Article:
Located on a hill with panoramic views over the city of Bath, Julia Dempster’s nine bedroom Victorian home – all weathered limestone, lofty sash windows and elegant bays – takes some beating. The grand period property was originally built in 1860 as a private residence for a barrister keen to escape the city smog.

However, when interior designer Julia first set foot inside, it had been rented out as offices for an engineering firm. Cosmetically, it had not been touched for 30 years and needed a lot of work.

It was beyond Julia’s budget when it came on the market in early 2012, but when the price was reduced, she took another look and submitted an offer below the asking price. After a weekend of deliberation, the owner accepted.

The Project

  • Name: Julia Dempster
  • Build cost: £600,000 (£777/m²)
  • Build time: 9 months
  • Location: Bath
The staircase viewed from the landing
The staircase viewed from the gallery


Before exchanging contracts, Julia commissioned a full structural survey. She knew she needed to replace all of the plumbing and electrics, but was not prepared for the surprise of having to install a steel beam in one of the rooms. Without it, the entire room would have been unsupported.

Julia acted as project manager and hired a group of subcontractors to help her with the project. It took ten skips to gut the interiors — partition walls were removed and rotten floorboards taken up.

With the house emptied, they could replace the original period features. This included reinstating ceiling roses, cornicing and features in the grand hall, as well as restoring floorboards throughout. The fires had been boarded up, but the original cast iron fireplaces behind just needed cleaning up.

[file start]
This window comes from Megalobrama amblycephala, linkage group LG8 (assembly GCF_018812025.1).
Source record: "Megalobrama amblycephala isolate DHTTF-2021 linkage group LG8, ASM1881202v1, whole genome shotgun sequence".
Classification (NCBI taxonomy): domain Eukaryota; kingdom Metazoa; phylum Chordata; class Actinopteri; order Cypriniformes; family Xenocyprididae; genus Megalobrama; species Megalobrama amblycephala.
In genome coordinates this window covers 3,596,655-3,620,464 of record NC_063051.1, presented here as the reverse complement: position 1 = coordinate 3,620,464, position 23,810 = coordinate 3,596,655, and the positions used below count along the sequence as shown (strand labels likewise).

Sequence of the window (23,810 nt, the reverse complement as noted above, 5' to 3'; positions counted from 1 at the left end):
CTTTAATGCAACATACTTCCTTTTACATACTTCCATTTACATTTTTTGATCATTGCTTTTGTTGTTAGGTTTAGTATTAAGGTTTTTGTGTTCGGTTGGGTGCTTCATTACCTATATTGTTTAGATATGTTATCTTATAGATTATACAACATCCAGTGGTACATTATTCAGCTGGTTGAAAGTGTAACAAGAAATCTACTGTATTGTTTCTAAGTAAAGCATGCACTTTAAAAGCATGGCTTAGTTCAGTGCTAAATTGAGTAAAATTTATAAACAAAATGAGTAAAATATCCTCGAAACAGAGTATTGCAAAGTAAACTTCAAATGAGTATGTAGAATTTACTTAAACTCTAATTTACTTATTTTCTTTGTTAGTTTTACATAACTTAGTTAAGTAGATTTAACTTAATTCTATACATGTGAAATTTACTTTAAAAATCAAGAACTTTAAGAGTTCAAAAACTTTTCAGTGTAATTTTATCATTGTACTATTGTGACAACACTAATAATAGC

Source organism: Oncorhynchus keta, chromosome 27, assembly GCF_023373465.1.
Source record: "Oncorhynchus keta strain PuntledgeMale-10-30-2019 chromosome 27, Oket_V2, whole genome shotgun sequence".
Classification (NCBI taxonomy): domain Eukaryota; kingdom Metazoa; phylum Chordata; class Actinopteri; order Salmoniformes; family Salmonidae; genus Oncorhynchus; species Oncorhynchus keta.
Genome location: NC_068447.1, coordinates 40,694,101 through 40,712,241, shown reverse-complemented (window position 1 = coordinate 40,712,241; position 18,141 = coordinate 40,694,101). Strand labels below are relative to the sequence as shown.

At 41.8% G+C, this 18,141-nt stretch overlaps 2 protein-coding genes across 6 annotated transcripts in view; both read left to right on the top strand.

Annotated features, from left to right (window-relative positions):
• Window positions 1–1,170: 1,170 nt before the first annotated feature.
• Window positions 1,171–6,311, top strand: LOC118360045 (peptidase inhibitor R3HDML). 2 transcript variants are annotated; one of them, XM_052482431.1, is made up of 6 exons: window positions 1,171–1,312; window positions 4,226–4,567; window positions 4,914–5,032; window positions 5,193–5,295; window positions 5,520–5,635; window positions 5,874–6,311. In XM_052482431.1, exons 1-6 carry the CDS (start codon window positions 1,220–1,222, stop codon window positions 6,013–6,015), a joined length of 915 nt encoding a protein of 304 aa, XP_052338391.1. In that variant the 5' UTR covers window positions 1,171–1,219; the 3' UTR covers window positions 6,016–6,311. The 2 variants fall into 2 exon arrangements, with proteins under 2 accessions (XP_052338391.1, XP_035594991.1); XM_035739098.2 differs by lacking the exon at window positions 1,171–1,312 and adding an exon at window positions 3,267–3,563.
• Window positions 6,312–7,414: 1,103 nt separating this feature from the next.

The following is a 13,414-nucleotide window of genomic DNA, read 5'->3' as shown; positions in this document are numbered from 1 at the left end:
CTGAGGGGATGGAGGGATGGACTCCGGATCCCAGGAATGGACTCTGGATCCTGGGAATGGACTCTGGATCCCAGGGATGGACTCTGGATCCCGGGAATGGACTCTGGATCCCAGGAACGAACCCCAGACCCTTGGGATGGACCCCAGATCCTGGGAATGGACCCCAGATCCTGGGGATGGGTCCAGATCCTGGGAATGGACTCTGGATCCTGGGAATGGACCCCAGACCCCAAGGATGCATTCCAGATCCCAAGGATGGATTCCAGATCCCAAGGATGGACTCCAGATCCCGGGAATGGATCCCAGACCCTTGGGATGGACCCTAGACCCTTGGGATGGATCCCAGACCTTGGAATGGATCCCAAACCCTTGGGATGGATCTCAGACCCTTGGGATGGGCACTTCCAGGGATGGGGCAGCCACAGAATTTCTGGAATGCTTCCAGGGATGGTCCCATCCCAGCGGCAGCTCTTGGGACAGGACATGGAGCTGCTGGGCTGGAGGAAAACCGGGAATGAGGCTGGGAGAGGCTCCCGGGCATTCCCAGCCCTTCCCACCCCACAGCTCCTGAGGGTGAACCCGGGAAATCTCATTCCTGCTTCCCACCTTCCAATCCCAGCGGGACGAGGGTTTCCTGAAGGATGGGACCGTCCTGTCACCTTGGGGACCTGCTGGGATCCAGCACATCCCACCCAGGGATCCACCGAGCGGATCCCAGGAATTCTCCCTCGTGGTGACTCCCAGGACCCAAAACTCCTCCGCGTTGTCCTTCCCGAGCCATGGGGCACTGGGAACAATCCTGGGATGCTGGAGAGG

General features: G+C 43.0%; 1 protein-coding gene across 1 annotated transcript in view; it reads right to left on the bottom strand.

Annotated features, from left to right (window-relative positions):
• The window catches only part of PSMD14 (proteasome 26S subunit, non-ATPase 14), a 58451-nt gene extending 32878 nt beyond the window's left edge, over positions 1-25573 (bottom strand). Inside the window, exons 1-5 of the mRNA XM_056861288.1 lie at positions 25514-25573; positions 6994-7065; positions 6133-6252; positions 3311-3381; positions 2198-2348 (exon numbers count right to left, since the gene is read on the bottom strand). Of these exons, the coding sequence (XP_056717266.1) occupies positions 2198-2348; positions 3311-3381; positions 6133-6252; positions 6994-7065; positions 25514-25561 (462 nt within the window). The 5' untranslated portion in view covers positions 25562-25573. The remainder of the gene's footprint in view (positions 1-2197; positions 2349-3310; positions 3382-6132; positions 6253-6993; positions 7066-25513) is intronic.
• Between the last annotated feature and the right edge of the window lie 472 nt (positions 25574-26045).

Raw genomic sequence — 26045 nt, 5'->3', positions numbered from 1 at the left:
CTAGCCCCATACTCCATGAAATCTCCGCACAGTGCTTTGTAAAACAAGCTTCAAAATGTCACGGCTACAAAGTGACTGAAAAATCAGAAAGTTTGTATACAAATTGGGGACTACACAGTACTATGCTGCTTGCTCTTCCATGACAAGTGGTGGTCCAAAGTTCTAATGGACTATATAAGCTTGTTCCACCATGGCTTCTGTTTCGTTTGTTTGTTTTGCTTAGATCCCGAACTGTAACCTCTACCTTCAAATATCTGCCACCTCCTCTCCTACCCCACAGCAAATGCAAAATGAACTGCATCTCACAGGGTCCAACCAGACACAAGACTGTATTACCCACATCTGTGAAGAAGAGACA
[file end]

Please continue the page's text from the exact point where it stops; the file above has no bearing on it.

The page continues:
They also decided to strip back all the original shutters and doors which took six months — leaving them with sheets in the door openings.

The sitting room
The sitting room with built-in shelves


Throughout the restored home, Julia’s expertise as a designer are evident: from the airy, panelled garden room to the opulent bedroom suites. She also made a decision to use the drawing room as a kitchen, benefitting from the space and views to create a beautiful day-living area with it.

She has combined period grandeur, Victorian charm and contemporary styles to aid a welcoming but fashionable feel.

A copper freestanding bathtub
Homeowner Julia Dempster stands in front of the entrance to her Victorian country house


Savvy shopping and creating a high-end look with cheaper materials, has been central to Julia’s £777/m² budget. She also converted the basement into a self-contained holiday let to generate an additional income to help with running costs.

By taking on the role of project manager she was able to save thousands, but she also did the following to keep costs down:

  • Scoured the internet for the best deals.
  • Used painted MDF panelling in the bathrooms and garden room to add period charm.
  • Kept the tiles in the entrance hall, rather than replacing them as initially planned.
  • Bought all of her bathroom suites from one company, giving her buying power because of the order size.

Having bought the property in November 2012, the main house was completed by the summer of 2013 — with the basement work starting then. The finished house is now a striking blend of grandeur, period charm and homeliness, and a far cry from the dated office space Julia first purchased.

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